The three estates all have decent infotainment systems, as you’d imagine, but you do need to spec up to get the best options. For example, the BMW offers sat nav as standard on all models, but if you want the more Professional system then that’s a £900 upgrade. The rotary controller system on the Mercedes seem a bit of a faff, but for the most features, including a hard drive, you’ll need another £2995 for the Premium Plus package. In the A4 the basic SE trim doesn’t have sat nav although all other levels do. However, our test car upgraded the standard seven-inch screen for an 8.3-inch screen with more advanced features. So that’s another £1450 please for the Technology Pack.

Running costs

Depreciation on these three, if you buy them privately, is going to hurt. You’re looking at around £16k loss, or even £17k in the case of the BMW. The Audi would be the cheapest to run over three years as a private buyer. If you’re buying on PCP finance then it’s the Mercedes which will cost the least, and the BMW the most – but don’t forget that final and expensive balloon payment with PCP.

BMW 3 Series Touring 320d M Sport auto

Engine: 2.0-litre diesel
Price: £36,340
Power: 188bhp
Torque: 295lb ft
0-60mph: 7.6sec
Top speed: 140mph
Fuel economy: 62.8mpg
CO2 emissions: 119g/km

The Mercedes has the most standard kit, which would add about £2000 to the others’ bills to match. The Audi and BMW get the more sporty equipment, but for a sensible £1495 you could upgrade the Mercedes to AMG Line spec to match that.

Verdict

So there’s a lot of to and fro here, with each of these three representing a very desirable luxury and premium offering for something that can carry a load of gear. In many areas there really isn’t that much to choose between them.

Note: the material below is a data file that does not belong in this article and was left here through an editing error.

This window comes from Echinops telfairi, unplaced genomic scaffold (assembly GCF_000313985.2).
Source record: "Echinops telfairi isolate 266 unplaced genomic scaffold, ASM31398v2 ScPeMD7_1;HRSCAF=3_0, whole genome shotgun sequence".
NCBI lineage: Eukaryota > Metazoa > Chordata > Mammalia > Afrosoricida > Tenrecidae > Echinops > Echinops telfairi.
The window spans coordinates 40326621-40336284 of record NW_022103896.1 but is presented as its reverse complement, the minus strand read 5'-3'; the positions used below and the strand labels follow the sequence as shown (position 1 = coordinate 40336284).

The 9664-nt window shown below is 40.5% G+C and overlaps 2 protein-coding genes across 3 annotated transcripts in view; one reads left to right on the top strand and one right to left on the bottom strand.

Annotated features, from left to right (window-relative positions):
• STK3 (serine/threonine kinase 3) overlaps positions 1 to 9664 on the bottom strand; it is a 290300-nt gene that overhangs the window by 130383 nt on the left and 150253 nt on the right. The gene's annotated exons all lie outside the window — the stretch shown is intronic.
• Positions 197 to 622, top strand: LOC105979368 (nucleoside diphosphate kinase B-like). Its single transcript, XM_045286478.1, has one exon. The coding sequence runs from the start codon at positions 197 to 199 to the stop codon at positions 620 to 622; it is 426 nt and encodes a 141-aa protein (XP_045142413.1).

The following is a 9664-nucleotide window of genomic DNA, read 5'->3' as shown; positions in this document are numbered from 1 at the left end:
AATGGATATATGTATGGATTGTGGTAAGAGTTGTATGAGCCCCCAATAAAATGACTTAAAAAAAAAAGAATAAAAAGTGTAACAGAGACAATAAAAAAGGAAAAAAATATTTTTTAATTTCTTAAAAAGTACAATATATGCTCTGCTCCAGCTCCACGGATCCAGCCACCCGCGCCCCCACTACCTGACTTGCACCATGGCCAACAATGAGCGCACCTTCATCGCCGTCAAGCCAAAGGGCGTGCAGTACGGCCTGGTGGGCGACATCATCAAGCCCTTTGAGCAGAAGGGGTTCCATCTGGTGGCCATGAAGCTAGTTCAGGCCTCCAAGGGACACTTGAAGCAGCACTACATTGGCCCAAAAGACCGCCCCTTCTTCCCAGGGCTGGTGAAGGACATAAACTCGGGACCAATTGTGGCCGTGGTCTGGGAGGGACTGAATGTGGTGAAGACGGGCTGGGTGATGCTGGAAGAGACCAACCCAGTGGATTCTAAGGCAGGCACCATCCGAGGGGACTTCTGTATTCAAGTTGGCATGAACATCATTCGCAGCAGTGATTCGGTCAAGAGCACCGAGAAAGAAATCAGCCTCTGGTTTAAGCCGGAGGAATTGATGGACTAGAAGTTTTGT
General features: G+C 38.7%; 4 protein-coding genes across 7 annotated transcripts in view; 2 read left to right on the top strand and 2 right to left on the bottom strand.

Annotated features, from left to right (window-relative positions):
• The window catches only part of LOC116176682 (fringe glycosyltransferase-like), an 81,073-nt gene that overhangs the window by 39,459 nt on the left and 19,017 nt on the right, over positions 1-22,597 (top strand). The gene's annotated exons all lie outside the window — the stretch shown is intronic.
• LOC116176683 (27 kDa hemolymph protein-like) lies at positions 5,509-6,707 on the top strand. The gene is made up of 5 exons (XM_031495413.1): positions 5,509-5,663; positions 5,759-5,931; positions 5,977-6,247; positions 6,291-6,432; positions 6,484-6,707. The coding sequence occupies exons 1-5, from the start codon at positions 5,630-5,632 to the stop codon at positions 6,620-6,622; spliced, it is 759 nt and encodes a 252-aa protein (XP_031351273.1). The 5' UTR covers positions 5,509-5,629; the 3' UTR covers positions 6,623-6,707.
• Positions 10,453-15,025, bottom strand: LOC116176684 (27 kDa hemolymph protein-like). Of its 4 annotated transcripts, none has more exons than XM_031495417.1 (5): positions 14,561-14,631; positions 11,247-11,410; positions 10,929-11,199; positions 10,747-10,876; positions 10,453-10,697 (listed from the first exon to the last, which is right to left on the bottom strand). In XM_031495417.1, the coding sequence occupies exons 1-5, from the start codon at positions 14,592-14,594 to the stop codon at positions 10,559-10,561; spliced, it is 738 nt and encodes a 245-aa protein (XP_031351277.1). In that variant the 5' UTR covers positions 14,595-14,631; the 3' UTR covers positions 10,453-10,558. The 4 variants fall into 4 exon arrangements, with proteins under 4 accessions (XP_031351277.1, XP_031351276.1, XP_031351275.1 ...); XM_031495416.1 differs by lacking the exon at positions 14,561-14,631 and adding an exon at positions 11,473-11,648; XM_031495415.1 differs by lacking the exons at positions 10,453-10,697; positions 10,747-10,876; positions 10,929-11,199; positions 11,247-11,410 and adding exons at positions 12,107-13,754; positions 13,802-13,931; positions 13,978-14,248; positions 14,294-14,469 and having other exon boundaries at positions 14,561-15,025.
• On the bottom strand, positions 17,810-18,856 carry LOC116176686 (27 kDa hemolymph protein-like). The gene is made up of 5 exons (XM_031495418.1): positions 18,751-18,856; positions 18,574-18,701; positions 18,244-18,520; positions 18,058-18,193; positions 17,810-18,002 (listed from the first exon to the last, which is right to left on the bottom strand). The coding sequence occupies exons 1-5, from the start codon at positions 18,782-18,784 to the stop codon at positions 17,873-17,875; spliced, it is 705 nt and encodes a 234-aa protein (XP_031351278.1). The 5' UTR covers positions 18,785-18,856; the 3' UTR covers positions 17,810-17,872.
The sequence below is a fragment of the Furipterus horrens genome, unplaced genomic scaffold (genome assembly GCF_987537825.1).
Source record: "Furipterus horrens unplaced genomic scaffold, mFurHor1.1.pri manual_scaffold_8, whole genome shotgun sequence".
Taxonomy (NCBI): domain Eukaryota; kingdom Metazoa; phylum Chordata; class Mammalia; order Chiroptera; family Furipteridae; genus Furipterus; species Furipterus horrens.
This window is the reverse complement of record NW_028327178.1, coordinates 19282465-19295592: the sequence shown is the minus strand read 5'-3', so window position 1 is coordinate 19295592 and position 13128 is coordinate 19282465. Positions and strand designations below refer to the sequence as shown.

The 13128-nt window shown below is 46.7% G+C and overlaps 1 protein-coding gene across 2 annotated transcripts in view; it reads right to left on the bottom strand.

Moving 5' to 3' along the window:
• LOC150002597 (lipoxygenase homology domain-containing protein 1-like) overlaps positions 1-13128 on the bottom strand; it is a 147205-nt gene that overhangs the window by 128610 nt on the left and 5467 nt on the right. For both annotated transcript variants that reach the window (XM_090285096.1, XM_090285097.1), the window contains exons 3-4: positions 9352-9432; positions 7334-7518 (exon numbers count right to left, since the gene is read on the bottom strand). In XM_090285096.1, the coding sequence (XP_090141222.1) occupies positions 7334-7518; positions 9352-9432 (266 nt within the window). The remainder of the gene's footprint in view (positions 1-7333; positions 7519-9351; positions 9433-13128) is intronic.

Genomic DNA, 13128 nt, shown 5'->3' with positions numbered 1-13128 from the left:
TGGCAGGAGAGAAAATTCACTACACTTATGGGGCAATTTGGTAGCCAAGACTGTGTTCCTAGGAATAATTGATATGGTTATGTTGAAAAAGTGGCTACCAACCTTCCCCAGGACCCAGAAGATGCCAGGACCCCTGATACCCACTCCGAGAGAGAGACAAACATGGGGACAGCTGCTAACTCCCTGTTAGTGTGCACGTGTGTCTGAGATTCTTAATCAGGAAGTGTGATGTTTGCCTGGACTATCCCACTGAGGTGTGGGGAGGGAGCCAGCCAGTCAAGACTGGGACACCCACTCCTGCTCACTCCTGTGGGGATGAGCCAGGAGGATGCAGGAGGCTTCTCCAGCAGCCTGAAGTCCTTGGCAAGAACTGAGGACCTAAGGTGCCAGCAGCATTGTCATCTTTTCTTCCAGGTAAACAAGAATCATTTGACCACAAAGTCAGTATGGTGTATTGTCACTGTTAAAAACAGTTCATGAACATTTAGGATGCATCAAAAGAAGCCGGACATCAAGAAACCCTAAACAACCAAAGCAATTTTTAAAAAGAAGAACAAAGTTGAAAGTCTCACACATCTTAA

But the BMW, partly by dint of being the oldest car here, is going to cost you the most, including in depreciation. It doesn’t come that well equipped and misses out on some of the latest safety kit. That’s a big omission in a car which is very family friendly.

The Mercedes C-Class offers the most comfortable solution here for the family. You’ll get to the end fresh and stress-free. It’s a seriously hard car to beat.

But the Audi A4 Avant does just that, although not by a huge margin. It has the cabin, the engine and the sheer quality to put it at the front. It’s got sensible running costs, and the biggest boot so there really isn’t an area where it falls short. Doubts? Well, the 3.0 TDI 218 is even quicker and smoother and really doesn’t cost that much more to buy or to run.

 

 

Review: SsangYong Turismo

A great deal of space for not a great deal of money. Is that a good deal?In our vehicles, particularly if we’re thinking of family transport,

Living with: Alfa Romeo Quadrifoglio

Can Alfa Romeo really make a BMW M3-beater?There’s nothing like living with a car to find out what it’s really like. The road testers

Review: Audi R8 Spyder V10 Plus

There are some surprising oversights but they don’t stop Audi’s stunning drop-top appealingYou could save yourself £25,000

Review: Porsche 911 GT2 RS

A racing driver describes this 911 as ‘ridiculous’. ExcellentThere we were, minding our own business at Silverstone, when the winner